This includes pharmaceutical firm Takeda’s $58b acquisition of Ireland’s drug company Shire.
Asia is set to be the focus of several healthcare megadeals in 2019 thanks to its population with relatively disposable incomes and local companies vying to attract new technology investments, according to Baker McKenzie’s Global Transactions Forecast 2019 report.
Overall global healthcare deals are expected to rise 7% to $331b in 2019.
Japanese pharmaceutical firm Takeda announced the completion of its $58b acquisition of Irish drug company Shire on 8 January which transformed the 237-year old firm to one of the world’s top 10 drugmakers.
Not to be outdone, the Takeda deal has already been trumped in size by drugmaker Bristol-Myers Squibb’s $74b acquisition of biopharmaceutical firm Celgene.
Despite a relatively lacklustre performance in 2018 with dealmaking in the healthcare sector dropping 5% to $308b, pharmaceutical companies are forecasted to continue shedding non-core assets in a bid to to specialise and gain access to new technology as competition for the next innovative drug heats up.
“A lot of the medical device companies are shifting their business models so that they don’t just offer a medical device,” Baker McKenzie’s healthcare mergers & acquisitions (M&A) partner Jan Hobson explained in the report. “Instead, they offer a solution or patient support around it, or they offer to run a service for a hospital. Many manufacturers are having to buy in that expertise.”
Moreover, IPO activity has been boosted by the US Food and Drug Administration (FDA) efforts to speed up approvals whilst the new rules on the Hong Kong Stock Exchange (HKSE) have made it easier for biotech firms to list, the report added.
“The HKSE now allows biotechs that aren’t yet profitable or without revenue to list, provided their expected market capitalisation is more than $190m (HK$1.5b),” Ashok Lalwani, Baker McKenzie’s healthcare initial public offering (IPO) partner, said in the report. “The new rules mean in Hong Kong, the number of biotech companies coming to the market in the early stages of research and development and with no profit or turnover is expected to grow.”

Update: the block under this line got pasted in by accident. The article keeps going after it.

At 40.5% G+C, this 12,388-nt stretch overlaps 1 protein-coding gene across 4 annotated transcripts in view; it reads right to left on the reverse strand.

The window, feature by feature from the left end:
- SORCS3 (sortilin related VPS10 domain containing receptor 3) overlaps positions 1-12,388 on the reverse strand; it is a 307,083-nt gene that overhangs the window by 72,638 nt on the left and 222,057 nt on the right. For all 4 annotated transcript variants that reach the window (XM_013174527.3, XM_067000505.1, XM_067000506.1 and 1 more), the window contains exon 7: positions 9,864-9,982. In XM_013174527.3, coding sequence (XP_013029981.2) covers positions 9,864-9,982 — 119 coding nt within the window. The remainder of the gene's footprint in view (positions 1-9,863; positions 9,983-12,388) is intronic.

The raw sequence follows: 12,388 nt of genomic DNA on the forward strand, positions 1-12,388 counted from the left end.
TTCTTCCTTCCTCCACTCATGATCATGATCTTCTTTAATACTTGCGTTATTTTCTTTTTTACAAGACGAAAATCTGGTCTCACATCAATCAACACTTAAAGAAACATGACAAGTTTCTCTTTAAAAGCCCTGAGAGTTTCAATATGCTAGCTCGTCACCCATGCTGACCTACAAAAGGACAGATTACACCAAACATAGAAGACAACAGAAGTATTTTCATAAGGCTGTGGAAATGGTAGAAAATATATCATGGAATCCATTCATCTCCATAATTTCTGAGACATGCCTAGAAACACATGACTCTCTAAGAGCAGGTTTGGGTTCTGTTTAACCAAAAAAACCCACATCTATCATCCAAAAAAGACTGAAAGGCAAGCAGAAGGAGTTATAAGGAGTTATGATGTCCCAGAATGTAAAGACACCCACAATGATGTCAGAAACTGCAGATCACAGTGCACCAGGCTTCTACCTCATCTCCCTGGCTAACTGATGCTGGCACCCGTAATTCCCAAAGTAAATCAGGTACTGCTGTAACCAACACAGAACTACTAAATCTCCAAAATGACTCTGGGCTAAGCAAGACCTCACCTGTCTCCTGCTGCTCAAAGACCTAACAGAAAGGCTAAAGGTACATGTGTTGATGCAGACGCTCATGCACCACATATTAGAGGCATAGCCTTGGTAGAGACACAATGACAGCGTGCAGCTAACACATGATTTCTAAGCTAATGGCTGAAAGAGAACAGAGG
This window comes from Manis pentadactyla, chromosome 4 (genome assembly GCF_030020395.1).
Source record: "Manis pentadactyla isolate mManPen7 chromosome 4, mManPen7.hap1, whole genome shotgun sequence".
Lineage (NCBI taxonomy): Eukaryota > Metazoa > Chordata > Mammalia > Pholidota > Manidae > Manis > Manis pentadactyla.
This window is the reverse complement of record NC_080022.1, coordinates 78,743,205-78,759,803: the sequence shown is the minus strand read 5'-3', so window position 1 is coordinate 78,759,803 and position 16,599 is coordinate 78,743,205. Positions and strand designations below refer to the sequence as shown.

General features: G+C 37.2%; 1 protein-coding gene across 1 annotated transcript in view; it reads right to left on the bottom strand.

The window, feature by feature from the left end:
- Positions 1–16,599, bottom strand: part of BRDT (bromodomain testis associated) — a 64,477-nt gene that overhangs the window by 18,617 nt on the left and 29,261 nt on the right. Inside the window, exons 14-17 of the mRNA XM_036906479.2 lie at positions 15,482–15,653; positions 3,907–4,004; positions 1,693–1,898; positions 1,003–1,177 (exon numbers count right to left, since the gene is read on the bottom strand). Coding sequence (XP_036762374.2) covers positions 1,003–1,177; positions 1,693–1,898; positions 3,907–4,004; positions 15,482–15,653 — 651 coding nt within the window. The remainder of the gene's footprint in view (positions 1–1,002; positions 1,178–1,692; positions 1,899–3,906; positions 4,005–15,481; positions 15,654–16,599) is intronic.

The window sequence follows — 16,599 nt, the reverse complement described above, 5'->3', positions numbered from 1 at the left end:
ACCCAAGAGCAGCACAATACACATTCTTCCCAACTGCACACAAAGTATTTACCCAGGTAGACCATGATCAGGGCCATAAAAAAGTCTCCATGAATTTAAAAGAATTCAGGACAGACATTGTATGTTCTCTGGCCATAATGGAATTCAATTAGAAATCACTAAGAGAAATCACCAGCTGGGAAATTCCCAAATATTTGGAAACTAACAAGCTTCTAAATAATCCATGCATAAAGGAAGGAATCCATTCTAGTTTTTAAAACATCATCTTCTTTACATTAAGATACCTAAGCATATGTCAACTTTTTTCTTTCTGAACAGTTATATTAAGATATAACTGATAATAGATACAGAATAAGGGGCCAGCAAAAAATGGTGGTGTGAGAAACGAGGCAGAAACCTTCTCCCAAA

In comparison, biotech firms listed on China’s main exchanges which are the Shanghai Stock Exchange and the Shenzhen Stock Exchange must prove three consecutive years of profit and revenue before listing.
On the other hand, new investments expected to be affected by the ongoing US and China trade tensions and the UK’s withdrawal from the European Union (EU), which will further be impacted by challenges in data protection measures.
“These regulations will force companies to protect patients’ data but at the same time, they need to collect data for the development of new drugs,” the firm’s healthcare M&A partner Hideo Norikoshi explained in the report. “Whether regulators tend to enforce protection or make data available to responsible parties, M&A activities will be impacted.”
Nevertheless, Baker McKenzie’s report highlighted how healthcare companies will continue to seek to meet the demands of the fast-changing healthcare market on the back of pressure to lower costs and adjust to value-based models.
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